by Arpit Kumar
04 Jul, 2023
2 minute read
Understanding the Menace of Zip Bombs

Exploring malicious archive file designed to overwhelm and crash the target system by decompressing into an extremely large and resource-intensive volume of data, posing a severe security threat.

Table of Content

This week I was reviewing one of the client requirements where they wanted to send the data in compressed form from our SDK. This would save bandwidth and help reduce network and battery usage on the user device.

So the team implemented a solution where a configuration variable would be passed to the SDK based on client requirement to compress data sent to the backend. This would allow individual clients to decide whether they want to consume the compressed data or not.

Basic architecture has an API gateway to receive the data first and decompress based on the request header. This header is set while data is sent from SDK based on the configuration flag set earlier.

Now coming to unzipping of the data received we checked the performance for peak cpu, memory and network usage while doing our load testing. From my previous experience I was aware of attacks that can be done by scrupulous usage of API.

I will write about the Zip bomb which can make a server slow or crash and cause an outage.

What is a zip bomb ?

Let’s take a case where a server receives a request with a certain payload which is below the max payload size, now when we start unzipping the compressed payload it can easily go over and above the max size.

There are ways where you can zip a lot of files with very low entropy or almost similar content and create a small zip.

An example of this type is

The file contains 16 zipped files, which again contains 16 zipped files, which again contains 16 zipped files, which again contains 16 zipped, which again contains 16 zipped files, which contain 1 file, with the size of 4.3GB.

So, if you extract all files, you will most likely run out of space :-)

16 x 4294967295       = 68.719.476.720 (68GB)

16 x 68719476720      = 1.099.511.627.520 (1TB)

16 x 1099511627520    = 17.592.186.040.320 (17TB)

16 x 17592186040320   = 281.474.976.645.120 (281TB)

16 x 281474976645120  = 4.503.599.626.321.920 (4,5PB)

Nowadays recursive decompression is limited in most of the programs to a level which reduces this risk to a very minimal level.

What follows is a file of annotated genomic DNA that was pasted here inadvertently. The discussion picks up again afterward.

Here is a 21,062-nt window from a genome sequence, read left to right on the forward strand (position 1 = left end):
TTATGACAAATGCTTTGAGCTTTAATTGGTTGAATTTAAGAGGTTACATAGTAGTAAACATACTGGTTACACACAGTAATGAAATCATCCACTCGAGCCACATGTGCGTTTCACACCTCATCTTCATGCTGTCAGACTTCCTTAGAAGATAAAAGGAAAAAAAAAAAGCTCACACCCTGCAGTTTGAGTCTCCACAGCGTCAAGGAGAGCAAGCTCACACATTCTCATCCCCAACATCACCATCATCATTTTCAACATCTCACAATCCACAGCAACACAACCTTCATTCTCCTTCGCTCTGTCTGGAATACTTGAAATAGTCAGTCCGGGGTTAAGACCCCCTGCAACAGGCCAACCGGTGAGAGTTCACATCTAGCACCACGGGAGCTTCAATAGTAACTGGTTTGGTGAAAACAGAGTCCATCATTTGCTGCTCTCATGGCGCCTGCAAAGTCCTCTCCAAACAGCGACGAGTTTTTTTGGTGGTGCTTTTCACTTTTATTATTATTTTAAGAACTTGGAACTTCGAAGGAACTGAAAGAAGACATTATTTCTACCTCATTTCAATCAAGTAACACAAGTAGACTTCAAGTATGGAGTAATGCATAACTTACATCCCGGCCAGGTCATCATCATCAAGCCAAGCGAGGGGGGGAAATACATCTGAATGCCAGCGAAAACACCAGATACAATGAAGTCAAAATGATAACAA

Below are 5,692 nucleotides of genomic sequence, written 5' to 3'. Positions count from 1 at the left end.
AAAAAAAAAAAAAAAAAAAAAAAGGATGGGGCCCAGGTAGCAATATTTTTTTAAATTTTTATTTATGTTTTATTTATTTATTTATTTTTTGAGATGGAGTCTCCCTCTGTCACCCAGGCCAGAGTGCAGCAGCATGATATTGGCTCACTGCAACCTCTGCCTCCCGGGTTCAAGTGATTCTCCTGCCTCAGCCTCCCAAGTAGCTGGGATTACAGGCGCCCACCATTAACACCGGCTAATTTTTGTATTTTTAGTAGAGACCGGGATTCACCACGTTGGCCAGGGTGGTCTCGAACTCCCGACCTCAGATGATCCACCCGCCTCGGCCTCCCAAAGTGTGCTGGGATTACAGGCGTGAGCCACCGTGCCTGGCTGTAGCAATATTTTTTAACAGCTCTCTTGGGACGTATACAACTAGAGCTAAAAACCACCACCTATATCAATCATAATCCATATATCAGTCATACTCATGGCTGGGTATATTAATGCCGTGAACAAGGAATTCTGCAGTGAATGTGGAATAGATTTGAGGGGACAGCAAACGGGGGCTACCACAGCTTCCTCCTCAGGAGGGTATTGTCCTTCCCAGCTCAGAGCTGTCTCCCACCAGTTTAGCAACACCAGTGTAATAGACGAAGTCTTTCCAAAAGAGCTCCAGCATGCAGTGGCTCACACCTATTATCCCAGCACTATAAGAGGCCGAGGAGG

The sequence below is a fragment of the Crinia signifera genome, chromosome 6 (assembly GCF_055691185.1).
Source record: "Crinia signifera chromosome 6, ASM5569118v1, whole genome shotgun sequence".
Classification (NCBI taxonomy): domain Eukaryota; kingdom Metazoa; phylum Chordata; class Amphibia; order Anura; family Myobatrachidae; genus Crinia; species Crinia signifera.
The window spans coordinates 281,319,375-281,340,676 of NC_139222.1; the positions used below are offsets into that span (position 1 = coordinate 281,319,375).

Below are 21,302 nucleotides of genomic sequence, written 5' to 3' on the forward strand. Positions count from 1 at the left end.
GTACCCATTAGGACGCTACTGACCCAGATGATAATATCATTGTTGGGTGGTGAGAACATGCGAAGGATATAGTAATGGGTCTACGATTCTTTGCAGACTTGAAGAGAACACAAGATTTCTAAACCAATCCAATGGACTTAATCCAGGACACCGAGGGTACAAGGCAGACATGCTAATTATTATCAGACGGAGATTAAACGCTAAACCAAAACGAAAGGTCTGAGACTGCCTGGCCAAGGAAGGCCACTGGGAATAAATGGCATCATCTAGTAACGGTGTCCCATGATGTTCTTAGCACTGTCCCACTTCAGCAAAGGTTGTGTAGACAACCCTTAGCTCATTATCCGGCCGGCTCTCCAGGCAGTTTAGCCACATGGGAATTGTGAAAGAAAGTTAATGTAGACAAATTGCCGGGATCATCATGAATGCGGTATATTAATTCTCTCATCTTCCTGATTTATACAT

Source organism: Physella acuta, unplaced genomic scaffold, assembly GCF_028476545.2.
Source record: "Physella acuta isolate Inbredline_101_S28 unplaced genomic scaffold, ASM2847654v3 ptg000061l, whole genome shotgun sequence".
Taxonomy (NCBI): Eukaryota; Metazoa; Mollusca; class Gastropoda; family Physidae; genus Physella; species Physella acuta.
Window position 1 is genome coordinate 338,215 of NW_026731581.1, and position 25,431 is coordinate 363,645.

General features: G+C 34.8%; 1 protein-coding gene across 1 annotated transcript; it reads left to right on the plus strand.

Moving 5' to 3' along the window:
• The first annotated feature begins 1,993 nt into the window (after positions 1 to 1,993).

However, zip bombs can also be employed as a defense mechanism against intruders. In 2017, an Austrian programmer named Christian Haschek proposed the usage of zip bombs as a means to safeguard websites against hackers.

He developed a PHP script that could identify suspicious requests and counter them with a GZip bomb. When the browser or vulnerability scanner responsible for the request attempts to decompress the archive, it either becomes unresponsive or encounters an error, effectively thwarting the intrusion attempt.

Read this blog to for this creative approach -

Recent Posts

Understanding Asynchronous I/O in Linux - io_uring
Explore the evolution of I/O multiplexing from `select(2)` to `epoll(7)`, culminating in the advanced io_uring framework
Building a Rate Limiter or RPM based Throttler for your API/worker
Building a simple rate limiter / throttler based on GCRA algorithm and redis script
MicroVMs, Isolates, Wasm, gVisor: A New Era of Virtualization
Exploring the evolution and nuances of serverless architectures, focusing on the emergence of MicroVMs as a solution for isolation, security, and agility. We will discuss the differences between containers and MicroVMs, their use cases in serverless setups, and highlights notable MicroVM implementations by various companies. Focusing on FirecrackerVM, V8 isolates, wasmruntime and gVisor.

Get the "Sum of bytes" newsletter in your inbox
No spam. Just the interesting tech which makes scale possible.